Bidden or unbidden
The day ends
Bidden or unbidden
Bidden or unbidden
Bidden or unbidden
Bidden or unbidden
Bidden or unbidden
Despair is here
Bidden or unbidden
Bidden or unbidden
It is all here
Bidden or unbidden
April 6, 2020
I am thrilled to announce that I have a guest blog post on the Creative Grief Studio’s site. I hope you enjoy this reflection on the combination of grief support and Reiki.
With love and light,
I had the the pleasure of sitting down with Alison and talking about her experiences with Reiki sessions and classes. She shares about how Reiki transformed her grief and how she has a steady client base after taking my level 2 class.
This article also appears in the Huffington Post.
The ground shifted underneath me. November 2016 was a month of grief and shock for me. The loss of the election by way of the Electoral College to a man who brings darkness and hatred with his words and actions shook me to the core. Then, on the Tuesday before Thanksgiving, one of my colleagues took his own life in our office suite. I’m still reeling from it all.
On the one hand I’m doing ok. Still doing all my self-care: Reiki and meditation every day, eating nutritious foods, and exercising. I’m also focusing on talking with others about these losses. Sleep has been a mixed bag and, honestly, the darkness of this time of year creates an extra weight.
I’ve always been interested in the mind-body connection. When I was a philosophy student, “The Body in the Mind” by Mark Johnson was very influential to me. During this grieving-time I’m paying attention to the signs in my body.
“I’m doing ok,” I tell everyone and yet my head is pounding. I catch my reflection in a window, and I see my body slumped forward. It is difficult to sit up straight. I eat well and then suddenly intense nausea grips me. I sleep very little or a lot or I wake with a fright during the night.
Work is very difficult. Each day I dread going back to the office. I was not there when Sergey’s body was discovered so I don’t carry that pain, but I feel the grief of my colleagues. I see their swollen faces, their gaze that is focused on the floor, and I hear them saying, “I’m ok.”
I’m pushing on at work. Trying to be strong for myself and others. This is the job that I wanted, that I have been seeking. I have a wonderful set of colleagues, the work is meaningful, and a great institution supports us.
However, as things return to normal: an 8-hour day with 10 meetings; demands to meet unrealistic schedules; and difficult problems to solve technically and interpersonally; I feel myself recoiling from it all.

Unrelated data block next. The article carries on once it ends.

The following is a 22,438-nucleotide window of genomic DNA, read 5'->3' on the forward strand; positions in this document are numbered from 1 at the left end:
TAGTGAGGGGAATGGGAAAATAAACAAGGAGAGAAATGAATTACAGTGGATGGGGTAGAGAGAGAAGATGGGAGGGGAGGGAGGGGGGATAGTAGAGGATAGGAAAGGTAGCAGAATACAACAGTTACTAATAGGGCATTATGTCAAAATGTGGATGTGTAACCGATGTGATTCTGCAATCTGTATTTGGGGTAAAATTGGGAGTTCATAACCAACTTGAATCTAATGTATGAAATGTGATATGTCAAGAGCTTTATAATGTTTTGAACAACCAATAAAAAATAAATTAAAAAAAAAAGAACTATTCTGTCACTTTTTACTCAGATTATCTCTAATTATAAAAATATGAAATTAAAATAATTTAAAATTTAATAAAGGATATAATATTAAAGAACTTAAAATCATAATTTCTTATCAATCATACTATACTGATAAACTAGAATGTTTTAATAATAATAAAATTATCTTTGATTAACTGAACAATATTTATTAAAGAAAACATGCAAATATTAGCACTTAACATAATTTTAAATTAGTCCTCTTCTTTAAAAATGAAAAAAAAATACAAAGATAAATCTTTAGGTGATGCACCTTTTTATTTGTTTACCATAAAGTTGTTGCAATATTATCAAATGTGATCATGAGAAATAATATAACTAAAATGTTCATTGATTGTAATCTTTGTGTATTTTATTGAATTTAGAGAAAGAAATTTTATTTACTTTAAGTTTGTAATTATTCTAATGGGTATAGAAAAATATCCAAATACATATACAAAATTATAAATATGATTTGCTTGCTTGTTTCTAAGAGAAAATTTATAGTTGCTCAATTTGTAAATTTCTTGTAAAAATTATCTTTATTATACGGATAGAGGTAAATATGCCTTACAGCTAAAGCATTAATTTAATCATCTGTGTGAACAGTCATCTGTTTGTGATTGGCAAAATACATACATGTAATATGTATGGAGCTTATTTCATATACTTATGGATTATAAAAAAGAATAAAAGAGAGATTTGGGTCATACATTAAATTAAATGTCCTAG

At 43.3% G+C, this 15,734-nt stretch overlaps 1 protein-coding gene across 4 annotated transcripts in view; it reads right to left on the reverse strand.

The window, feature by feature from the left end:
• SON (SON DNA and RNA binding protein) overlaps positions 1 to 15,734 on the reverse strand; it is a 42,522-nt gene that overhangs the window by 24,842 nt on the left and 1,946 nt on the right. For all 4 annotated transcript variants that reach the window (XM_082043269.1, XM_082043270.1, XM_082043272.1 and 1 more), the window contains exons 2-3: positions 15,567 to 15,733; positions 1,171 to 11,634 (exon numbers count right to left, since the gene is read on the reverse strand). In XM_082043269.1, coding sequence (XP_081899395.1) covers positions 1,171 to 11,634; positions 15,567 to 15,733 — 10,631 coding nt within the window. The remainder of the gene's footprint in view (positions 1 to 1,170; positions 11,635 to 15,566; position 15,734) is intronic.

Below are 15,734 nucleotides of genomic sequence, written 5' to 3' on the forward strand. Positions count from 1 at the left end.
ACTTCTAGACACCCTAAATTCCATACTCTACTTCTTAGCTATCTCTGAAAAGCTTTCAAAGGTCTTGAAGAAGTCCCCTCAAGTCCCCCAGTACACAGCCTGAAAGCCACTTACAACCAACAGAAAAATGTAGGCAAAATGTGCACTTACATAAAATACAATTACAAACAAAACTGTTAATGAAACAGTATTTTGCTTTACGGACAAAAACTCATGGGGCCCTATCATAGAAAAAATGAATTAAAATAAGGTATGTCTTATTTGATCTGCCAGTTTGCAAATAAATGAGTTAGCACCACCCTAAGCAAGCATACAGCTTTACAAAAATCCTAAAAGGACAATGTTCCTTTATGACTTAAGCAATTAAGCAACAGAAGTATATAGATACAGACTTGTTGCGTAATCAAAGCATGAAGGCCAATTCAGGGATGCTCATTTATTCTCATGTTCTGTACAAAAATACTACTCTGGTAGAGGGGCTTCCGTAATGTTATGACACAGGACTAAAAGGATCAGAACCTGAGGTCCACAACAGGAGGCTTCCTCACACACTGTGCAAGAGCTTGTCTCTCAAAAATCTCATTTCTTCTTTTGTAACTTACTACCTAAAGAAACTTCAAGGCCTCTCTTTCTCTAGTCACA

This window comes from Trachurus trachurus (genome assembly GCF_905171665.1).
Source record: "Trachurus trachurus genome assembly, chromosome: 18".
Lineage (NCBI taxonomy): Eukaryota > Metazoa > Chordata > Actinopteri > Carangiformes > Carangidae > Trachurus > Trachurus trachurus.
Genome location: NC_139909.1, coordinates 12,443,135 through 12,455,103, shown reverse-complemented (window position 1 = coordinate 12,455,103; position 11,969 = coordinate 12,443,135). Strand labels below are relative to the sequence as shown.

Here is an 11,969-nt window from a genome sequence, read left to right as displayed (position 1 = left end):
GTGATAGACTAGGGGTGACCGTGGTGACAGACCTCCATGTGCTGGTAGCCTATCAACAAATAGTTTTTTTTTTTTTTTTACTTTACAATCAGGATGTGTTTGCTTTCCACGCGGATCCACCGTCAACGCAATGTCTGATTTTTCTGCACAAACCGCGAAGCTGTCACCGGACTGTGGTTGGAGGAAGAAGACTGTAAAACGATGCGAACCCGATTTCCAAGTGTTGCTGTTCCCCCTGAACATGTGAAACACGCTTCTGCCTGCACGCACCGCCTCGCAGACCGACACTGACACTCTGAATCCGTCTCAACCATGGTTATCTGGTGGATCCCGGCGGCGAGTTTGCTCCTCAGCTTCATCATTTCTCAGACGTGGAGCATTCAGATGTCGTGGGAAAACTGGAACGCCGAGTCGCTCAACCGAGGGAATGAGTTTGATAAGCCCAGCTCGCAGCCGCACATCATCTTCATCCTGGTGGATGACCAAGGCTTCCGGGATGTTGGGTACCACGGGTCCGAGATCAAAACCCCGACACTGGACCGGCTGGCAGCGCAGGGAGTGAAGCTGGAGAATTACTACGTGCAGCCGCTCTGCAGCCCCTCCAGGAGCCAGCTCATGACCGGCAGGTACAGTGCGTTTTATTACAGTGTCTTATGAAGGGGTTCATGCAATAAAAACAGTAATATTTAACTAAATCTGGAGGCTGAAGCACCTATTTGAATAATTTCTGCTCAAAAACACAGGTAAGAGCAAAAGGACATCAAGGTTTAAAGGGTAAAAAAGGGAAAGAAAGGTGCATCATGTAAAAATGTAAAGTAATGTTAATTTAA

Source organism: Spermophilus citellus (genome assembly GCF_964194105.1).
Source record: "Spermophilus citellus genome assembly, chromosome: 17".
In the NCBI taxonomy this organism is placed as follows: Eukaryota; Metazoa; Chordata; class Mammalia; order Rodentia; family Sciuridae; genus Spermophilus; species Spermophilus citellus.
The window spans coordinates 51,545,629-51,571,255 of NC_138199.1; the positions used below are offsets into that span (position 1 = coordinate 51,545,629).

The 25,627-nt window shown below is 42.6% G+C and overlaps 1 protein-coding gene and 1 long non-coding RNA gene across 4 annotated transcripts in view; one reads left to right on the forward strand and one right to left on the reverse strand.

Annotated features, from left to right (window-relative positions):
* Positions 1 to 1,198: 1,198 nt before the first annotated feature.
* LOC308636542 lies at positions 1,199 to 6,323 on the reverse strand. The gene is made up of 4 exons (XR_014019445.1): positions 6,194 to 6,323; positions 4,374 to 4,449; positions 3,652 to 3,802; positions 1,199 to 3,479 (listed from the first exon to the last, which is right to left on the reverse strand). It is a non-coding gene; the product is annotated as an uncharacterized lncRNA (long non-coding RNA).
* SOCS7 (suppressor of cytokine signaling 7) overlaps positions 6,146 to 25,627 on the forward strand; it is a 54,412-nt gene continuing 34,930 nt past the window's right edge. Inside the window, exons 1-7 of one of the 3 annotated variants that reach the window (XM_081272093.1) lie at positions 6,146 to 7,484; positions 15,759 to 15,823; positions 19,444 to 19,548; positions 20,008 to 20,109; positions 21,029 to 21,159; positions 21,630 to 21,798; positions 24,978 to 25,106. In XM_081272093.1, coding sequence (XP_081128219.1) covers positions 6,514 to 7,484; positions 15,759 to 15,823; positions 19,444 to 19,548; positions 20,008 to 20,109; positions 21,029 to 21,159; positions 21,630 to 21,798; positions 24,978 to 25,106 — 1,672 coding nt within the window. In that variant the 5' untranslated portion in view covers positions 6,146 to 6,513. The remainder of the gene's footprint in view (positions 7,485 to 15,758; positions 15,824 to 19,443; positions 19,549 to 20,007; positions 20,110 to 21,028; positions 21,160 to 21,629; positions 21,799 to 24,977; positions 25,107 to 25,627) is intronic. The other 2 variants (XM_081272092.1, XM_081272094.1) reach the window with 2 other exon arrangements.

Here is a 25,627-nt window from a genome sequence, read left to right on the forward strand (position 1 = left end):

This grief is significant. These dark days are difficult. It’s all a familiar feeling – not sure if that helps or not that I’ve felt this before. I keep coming back to this metaphor:
The “lifeboat” has taken me out to sea. It dropped me off with my surfboard in my regular clothes, no fancy wetsuit or bathing suit. Only thing is, I don’t know how to surf.
Maybe I knew once – in a previous life? Who knows? Anyway, I recall seeing what others do at these times.
They lie down on the surfboard and start paddling with their arms.
So I start to do that. I see a wave form and know that I’m supposed to stand up on the board, balance, and ride the wave. I attempt to do this, but I’m smacked down by the wave and it pushes me to shore.
I stand up with my surfboard in one hand, soaked, sand inside my clothes, salt water in my nose and mouth.
Stinking eyes see people waving to me from the lifeboat – they’re telling me to ride the waves again.
And so I swim out to where the waves are breaking. I don’t know how to do this surfing thing, of that I’m sure, but I see a wave coming and try to stand on the surfboard. I do stand for a tenuous moment with fingertips still clinging to the board and then I fall again.
Back on shore, I sit in the sand exhausted and sore – knowing I’ll need to ride the waves again and again until I’m an expert at this thing I never wanted to know how to do.
That’s what grief is like for me right now.
I don’t know how this will all work out. I do know this is a very difficult time for myself and others and so my intention is: self-care and care for others.
As we navigate grief, I want to offer to you a helpful thought – a practice. When we’re grieving I know these things are helpful:
- Time in nature
- Talking with friends
- Physical movement
That last one is particularly powerful. One doesn’t have to be a skilled artist or even produce work that you share with others, it is the act of creating that breaks down the bonds of grief. Some helpful resources can be found here.
So, I invite you to a place of self-care and creativity. Care of yourself through mindful practices of Reiki, meditation, journaling, connecting with like-minded people, being in nature, moving your body, and creating.
These things will build you up and support your heart in its journey. They will also point to the actions that will align with your values and intentions.